“Competition among European countries, and the United States for influence in China during this period gives rise to speculation,” reflected Bob Sargent. “And certainly the Chinese were wary. But I have seen no evidence that economic, political or military intelligence may have been the objective of Bailey Willis’s mission.”

The team launched its expedition with great expectations, all fulfilled. The excellent, accurate maps produced by Harvey Sargent were the first of their kind, winning the expedition a gold medal from the Geographical Society of France.

Both Willis and Sargent carried camera equipment, and Bob Sargent inherited the collection of 150 images snapped by his mapmaker grandfather on the expedition. He also suggested that glass negatives taken by Willis exist somewhere and hopes that someday they will turn up.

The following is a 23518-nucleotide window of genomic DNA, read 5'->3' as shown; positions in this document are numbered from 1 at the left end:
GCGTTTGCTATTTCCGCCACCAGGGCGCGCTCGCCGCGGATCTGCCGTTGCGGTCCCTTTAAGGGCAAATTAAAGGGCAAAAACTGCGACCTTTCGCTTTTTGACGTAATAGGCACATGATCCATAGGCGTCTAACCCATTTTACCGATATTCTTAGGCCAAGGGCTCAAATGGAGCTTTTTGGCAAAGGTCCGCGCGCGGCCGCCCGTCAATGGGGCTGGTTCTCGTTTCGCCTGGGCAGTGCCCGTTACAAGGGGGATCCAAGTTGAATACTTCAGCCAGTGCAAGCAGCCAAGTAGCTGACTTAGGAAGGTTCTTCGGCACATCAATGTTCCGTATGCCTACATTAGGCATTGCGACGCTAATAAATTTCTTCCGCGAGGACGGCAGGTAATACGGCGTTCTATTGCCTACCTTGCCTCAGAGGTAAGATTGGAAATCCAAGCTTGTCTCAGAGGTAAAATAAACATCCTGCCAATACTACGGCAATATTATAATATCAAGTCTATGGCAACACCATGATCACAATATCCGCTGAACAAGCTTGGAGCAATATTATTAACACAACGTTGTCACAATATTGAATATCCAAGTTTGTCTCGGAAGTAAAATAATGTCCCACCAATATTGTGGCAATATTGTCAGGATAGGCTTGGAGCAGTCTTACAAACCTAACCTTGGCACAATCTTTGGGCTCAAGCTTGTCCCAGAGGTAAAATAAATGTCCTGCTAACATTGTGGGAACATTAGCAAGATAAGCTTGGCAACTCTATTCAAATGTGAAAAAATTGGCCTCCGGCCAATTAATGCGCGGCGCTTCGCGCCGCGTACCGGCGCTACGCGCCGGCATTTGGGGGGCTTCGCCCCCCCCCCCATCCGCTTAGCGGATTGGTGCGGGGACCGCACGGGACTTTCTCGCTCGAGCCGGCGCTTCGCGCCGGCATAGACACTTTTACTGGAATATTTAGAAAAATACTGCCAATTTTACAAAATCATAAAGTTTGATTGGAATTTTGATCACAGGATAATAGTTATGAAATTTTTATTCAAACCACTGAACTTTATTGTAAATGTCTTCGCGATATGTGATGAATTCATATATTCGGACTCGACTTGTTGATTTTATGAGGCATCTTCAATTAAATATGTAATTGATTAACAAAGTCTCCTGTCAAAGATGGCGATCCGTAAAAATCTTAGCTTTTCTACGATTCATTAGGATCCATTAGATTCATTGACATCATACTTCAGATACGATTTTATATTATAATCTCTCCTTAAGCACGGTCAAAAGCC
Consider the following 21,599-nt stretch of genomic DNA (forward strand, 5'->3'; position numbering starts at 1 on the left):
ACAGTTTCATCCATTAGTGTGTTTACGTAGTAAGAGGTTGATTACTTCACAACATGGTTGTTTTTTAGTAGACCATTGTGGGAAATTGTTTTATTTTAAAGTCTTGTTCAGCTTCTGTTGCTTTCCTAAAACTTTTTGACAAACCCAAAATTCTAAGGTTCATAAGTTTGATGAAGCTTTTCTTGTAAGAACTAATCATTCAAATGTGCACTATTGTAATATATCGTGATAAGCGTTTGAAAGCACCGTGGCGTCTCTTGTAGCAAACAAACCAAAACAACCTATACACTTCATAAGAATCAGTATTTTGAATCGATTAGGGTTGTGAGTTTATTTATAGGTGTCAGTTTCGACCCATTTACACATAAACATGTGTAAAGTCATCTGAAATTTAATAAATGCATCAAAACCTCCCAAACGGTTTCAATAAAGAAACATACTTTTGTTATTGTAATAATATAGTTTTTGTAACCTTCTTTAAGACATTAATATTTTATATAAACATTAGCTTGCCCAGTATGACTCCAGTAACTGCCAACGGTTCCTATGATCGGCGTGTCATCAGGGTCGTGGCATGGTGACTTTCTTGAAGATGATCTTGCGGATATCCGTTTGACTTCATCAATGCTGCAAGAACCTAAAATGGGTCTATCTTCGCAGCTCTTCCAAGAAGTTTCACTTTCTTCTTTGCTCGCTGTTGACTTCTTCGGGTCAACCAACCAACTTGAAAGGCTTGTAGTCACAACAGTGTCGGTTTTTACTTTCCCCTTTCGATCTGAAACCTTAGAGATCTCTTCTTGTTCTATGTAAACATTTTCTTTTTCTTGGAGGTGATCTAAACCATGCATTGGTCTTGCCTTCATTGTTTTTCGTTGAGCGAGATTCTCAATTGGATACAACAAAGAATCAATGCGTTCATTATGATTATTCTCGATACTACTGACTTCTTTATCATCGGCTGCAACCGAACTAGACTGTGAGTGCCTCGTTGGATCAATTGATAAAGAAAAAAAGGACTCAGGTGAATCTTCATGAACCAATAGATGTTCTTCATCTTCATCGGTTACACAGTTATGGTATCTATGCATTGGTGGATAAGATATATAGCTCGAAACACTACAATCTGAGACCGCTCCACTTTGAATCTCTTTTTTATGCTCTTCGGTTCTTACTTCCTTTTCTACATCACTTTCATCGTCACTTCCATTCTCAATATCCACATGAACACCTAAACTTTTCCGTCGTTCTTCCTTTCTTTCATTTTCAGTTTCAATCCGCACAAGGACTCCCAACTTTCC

Inspired by his grandfather’s photos, Bob Sargent organized a traveling exhibit called: China: Exploring the Interior (1903-4), providing a glimpse of rural China two years after the Boxer Rebellion.

The exhibit (to visit, click chinaexhibit.org) also includes his grandfather’s journal, and a map of the exhibition as well as the published findings. The show has traveled to colleges, libraries and historical societies back East, but in 2000, when I wrote this story, Bob Sargent wanted to see the images out west in “Bailey Willis country.”

willis2 (Image: In 1903, in China, a curious crowd watches Bailey Willis take a photograph of a “spirit screen,” erected to ward off evil spirits.)

A detailed, scientific report of the China trip appeared in the early 1900s, but Stanford University Press later published Willis’s more intimate account, “Friendly China,” including letters and drawings by the author. In the book, Willis dispelled apprehensions some had at the time about the team’s safety. These fears were groundless. He was confident the Chinese people would be friendly and they were.